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CAA News Today

News from the Art and Academic Worlds

posted by Christopher Howard — Jan 07, 2015

Each week CAA News publishes summaries of eight articles, published around the web, that CAA members may find interesting and useful in their professional and creative lives.

Cuba’s Art Scene Awaits a Travel Boom

As collectors, art connoisseurs, and institutions eagerly gear up to travel to Cuba after President Obama’s decision to loosen the economic embargo, the art scene that awaits them is sui generis: a world whose artists are cut off from supplies and the internet and, at the same time, celebrated by a coterie of international buyers whose curiosity and determination brought them to Cuba long before talk of a thaw. (Read more from the New York Times.)

Artist Who Tested Limits of Freedom of Expression in Cuba Warned off Havana Biennial

The Cuban performance artist Tania Bruguera, who was arrested three times last week by Cuban officials, is now discussing with her attorney in Havana the details of the detentions with the aim to bring a case before the Cuban Courts and international bodies such as the United Nations Commission on Human Rights, according to a report on the Miami-based news website, (Read more from the Art Newspaper.)

The Death of the Artist—and the Birth of the Creative Entrepreneur

Vision, inspiration, and mysterious gifts as from above: such are some of the associations that continue to adorn the word “artist.” Yet the notion of the artist as a solitary genius—so potent a cultural force, so determinative, still, of the way we think of creativity in general—is decades out of date. So out of date, in fact, that the model that replaced it is itself already out of date. (Read more from the Atlantic.)

Why Don’t Artists Like the Current Art Market?

Many artists feel scorned and rejected. They want to paint what they want to paint, dammit, and they want galleries to represent those paintings and people to love them and buy them. Or rather, they often feel certain that if only galleries would represent those artworks, people would love them and buy them. I wish it were that simple. (Read more from Slate.)

Museum Capturing Ferguson History as It Happens

From street-artist paintings on boards protecting store windows to signs bearing the now iconic statement “Hands Up Don’t Shoot,” cultural images from the Ferguson protests have become firmly established in recent Missouri history. So much so that the Missouri History Museum is gathering images and items cataloguing the unrest—physical artifacts, cell-phone videos, Twitter feeds, and oral histories from protesters, residents, and police—that followed the August shooting death of Michael Brown by a Ferguson police officer. (Read more from the Charlotte Observer.)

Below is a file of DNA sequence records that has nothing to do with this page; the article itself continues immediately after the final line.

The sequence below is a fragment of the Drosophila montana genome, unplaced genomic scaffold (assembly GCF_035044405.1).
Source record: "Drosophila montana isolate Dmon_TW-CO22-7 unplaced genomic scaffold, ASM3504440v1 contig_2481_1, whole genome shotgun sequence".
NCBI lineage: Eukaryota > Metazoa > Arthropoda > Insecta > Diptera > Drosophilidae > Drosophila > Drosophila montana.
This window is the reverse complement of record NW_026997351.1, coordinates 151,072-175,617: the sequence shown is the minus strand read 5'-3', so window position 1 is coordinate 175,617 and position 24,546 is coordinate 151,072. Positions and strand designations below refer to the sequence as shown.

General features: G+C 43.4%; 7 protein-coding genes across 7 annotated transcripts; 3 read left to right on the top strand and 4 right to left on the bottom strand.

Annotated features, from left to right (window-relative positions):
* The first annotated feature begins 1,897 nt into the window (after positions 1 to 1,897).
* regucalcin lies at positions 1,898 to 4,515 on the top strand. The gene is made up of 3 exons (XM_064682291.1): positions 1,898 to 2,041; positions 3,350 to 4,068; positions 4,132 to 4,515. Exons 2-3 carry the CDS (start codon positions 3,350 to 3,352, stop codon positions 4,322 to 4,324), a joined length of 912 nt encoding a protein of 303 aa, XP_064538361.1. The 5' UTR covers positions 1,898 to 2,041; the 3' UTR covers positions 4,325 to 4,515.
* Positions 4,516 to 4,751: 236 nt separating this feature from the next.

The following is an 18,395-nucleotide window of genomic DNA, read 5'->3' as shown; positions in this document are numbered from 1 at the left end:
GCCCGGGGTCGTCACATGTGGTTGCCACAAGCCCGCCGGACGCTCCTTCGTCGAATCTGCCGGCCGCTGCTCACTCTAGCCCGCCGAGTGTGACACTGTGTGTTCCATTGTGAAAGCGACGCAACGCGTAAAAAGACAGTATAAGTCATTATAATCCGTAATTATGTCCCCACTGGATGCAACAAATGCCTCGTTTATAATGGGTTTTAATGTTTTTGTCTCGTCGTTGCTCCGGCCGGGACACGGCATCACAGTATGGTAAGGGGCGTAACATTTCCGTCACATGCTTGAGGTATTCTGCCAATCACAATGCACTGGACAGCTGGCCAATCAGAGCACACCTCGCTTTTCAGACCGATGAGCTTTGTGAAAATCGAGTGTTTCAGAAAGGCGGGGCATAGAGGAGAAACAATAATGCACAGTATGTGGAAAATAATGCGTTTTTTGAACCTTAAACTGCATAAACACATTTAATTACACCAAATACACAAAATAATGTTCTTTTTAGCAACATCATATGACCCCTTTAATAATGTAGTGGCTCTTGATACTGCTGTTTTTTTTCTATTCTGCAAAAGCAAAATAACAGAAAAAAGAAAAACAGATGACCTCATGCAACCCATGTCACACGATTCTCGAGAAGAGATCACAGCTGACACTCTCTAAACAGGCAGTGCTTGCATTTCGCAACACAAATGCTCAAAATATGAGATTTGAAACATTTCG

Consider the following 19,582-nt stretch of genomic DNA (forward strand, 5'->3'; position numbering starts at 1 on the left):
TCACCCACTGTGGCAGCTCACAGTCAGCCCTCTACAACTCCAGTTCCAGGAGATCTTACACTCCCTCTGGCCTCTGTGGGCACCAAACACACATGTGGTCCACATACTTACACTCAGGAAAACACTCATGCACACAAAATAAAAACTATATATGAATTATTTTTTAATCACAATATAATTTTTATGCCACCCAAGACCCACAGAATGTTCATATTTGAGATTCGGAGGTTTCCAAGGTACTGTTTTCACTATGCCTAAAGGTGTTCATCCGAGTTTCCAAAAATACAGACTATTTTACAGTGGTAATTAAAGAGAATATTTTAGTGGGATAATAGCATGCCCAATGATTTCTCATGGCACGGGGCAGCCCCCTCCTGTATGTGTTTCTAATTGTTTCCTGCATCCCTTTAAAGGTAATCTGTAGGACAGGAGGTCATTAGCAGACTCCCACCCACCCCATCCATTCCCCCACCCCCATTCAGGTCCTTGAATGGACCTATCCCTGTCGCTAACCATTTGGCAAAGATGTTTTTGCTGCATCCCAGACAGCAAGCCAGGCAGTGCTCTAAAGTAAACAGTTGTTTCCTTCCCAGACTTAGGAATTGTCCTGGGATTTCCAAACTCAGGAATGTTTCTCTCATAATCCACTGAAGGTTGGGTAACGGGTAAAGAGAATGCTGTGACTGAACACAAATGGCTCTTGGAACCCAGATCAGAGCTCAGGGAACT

California Colleges See Surge in Efforts to Unionize Adjunct Faculty

A wave of union organizing at college campuses across California and the nation in recent months is being fueled by part-time faculty who are increasingly discontented over working conditions and a lack of job security. At nearly a dozen private colleges in California, adjunct professors are holding first-time contract negotiations or are campaigning to win the right to do so. (Read more from the Los Angeles Times.)

How to Curate Your Digital Identity as an Academic

How might academics—particularly those without tenure, published books, or established freelance gigs—avoid having their digital identities taken over by the negative or the uncharacteristic? After all, no one wants to be associated almost exclusively with blogs of disgruntled students and other potentially contentious sites like Rate My Professors. As an academic or would-be academic, you need to take control of your public persona and then take steps to build and maintain it. (Read more from the Chronicle of Higher Education.)

Simple Pictures That Artificial Intelligence Still Can’t Recognize

Computers are getting truly, freakishly good at identifying what they’re looking at. They can’t look at a picture and tell you it’s a chihuahua wearing a sombrero, but they can say that it’s a dog wearing a hat with a wide brim. A new paper, however, directs our attention to one place these super smart algorithms are totally stupid. (Read more from Wired.)

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